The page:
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We've only had a couple of chillie (!) nights so far so if I do see any damage I'm expecting it to appear in the next day or so. Saying that mature plants seem less bothered than younger plants in my experience.

Always seems the first bloom of flowers is dropped, then the odd actual chilli/pepper then they seem to produce loads of fruit and only drop when they have enough fruit on them. Trouble is its often August before they really get going - fine for little chillies but sweet peppers take forever to grow & ripen and we're running out of season! I'm already rapidly loosing available sunlight as its dipping behind the house ever earlier.

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Or as has just occurred to me, Botts - maybe the bees and insects are doing a far better job of pollination than we could ever hope to! Maybe the flowers have a very short window in which pollination must occur before the plant 'discards' them? My first flush of blooms did extremely well and I was able to pollinate them easily myself, but as the numbers/density increased it got more difficult and no doubt a good deal were missed.

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Yeah that's why outdoor plants do much better than the indoor ones (not that I have indoor ones as I don't get enough light in the house). I think ones outside do better than in the greenhouse too as the wind also helps pollination. Last year there were so few pollinating insects hand pollination was about the only choice! Wasn't great though as no sweet pepper fruit set until mid August. At least i'm 3 weeks or so ahead of that this year. 

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Pollination will be the key and nothing beats a Bee for doing the job properly. To attract lots of Bees, one of the easiest plants to grow which they absolutely love, is Borage - one plant will have them swarming to your garden. As an added bonus, Borage is an essential ingredient for Pimms....it would be rude not to when you've got the plant to hand.

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Lavender sure brings 'em in too! 

Getting stung by a wasp however is the downside of this as I found out the other day - ouch!

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Wasn't sure which section to put this in, but has anyone got a recipe for cherry-plum brandy or other liqueur/alcoholic drink? I've got a tree bursting with them and every year I let them fall and rot, which seems such a waste. 

 

I'm assuming you can do things with them like Sloe Gin and brandy sprang to mind but there is little on the net about using them in cooking or drinking, apart from the usual pie or crumble?

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OK the problem of mice (or whatever it is) eating my crops is just getting worse. 90% of ripened tomatoes have either been nibbled or completely destroyed with any remains covered in fruit flies. Now even the unripe green peppers have little holes appearing in them. I can see some fruit bits lying around the area which really makes me think of mice doing the eating.

It's never been this bad before so perhaps its just the one mouse that we had in the roof over winter now taken up residence in my yard. Going to get a (humane) trap today I think as i'm going to end up with nothing/just a few manky looking bits of fruit for all the work I've put into the toms/peppers (the two plants I put the most effort into!).

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Got the trap and today I caught the little git! 

I then escorted him off the premises and up to a local park where hopefully he won't find his way home...

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that was quick bottesford! i hope u still have some toms/peppers left.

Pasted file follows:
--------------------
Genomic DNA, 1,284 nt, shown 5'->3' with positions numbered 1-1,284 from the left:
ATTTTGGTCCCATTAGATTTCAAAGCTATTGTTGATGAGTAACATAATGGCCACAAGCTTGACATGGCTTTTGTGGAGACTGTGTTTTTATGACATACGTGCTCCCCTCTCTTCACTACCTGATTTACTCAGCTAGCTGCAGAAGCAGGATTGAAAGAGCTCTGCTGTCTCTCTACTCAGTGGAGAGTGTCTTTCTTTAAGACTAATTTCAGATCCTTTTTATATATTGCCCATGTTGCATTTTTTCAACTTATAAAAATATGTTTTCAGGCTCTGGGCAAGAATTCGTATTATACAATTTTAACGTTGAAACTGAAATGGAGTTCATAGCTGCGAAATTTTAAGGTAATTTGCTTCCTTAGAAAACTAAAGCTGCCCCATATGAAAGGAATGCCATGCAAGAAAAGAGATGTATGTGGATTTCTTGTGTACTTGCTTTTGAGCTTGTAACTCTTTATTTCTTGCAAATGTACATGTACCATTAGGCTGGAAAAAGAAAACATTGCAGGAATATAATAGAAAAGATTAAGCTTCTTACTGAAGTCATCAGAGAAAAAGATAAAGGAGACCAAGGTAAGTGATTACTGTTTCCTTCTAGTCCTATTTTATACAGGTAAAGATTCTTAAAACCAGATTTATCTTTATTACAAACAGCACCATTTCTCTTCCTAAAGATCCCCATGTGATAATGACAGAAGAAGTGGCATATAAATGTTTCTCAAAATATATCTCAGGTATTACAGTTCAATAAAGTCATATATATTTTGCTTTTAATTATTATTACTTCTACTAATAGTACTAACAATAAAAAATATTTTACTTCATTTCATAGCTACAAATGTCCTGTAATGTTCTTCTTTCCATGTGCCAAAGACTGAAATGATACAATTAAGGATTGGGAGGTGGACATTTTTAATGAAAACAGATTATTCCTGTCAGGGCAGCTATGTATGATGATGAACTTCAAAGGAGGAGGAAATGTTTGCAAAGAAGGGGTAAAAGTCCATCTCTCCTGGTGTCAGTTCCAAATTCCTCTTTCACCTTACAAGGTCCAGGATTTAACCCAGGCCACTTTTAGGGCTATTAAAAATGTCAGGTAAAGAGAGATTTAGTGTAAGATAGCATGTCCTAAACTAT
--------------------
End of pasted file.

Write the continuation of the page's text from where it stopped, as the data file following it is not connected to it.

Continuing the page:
its strange that i have a mouse who lives in the garden i even feed it biscuits sometimes (its too cute i cant help it), but i've never noticed them eating my veg.  I also have two young squirrels who have been visiting the garden for the past 10 days or so - but again, they dont touch the veg.  now i've said that i will probably find my veg has been raided tomorrow!

 

Tomatoes doing great and getting a bit of colour in them too so looks like ripening is not too far off.  Two of my green chillies have turned red, but generally they are still the blandest and most disappointing chillies i've ever grown.

 

Hoping the pressure rise for around 20th August verifies - that will be great for ripening the toms and encouraging the tiny cucumbers to grow - i've got 5 healthy looking cucumber plants and have picked a grand total of 2 cucumbers this year - again, my worst ever season for cucumbers since i started growing in 2008.

 

couple of pics:

 

post-15445-0-19859300-1376323109_thumb.j post-15445-0-58842500-1376323388_thumb.j

Edited by Suburban Streamer

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Question regarding rubarb.

Basically my parents moved here in April and found a large rubarb plant under the hedge, my mother made a crumble from a bit of it. Since then however it started to rot or something so we chopped it right back to a few inches above the ground on the main stem. With the recent weather however the last month has seen rapid growth.

Basically i just want to know if i can eat it now as it looks very healthy, large and young.

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Question regarding rubarb.Basically my parents moved here in April and found a large rubarb plant under the hedge, my mother made a crumble from a bit of it. Since then however it started to rot or something so we chopped it right back to a few inches above the ground on the main stem. With the recent weather however the last month has seen rapid growth.Basically i just want to know if i can eat it now as it looks very healthy, large and young.

Yes you can but make sure you leave a few stalks on the plant.

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harvested everything now just waiting for the toms to ripen which might still take another month, not got many toms anyway but i have had so many beans, cucumbers and blackberries this year, lettuces has gone all old now shame i had to waste it and throw it away

Edited by Tony27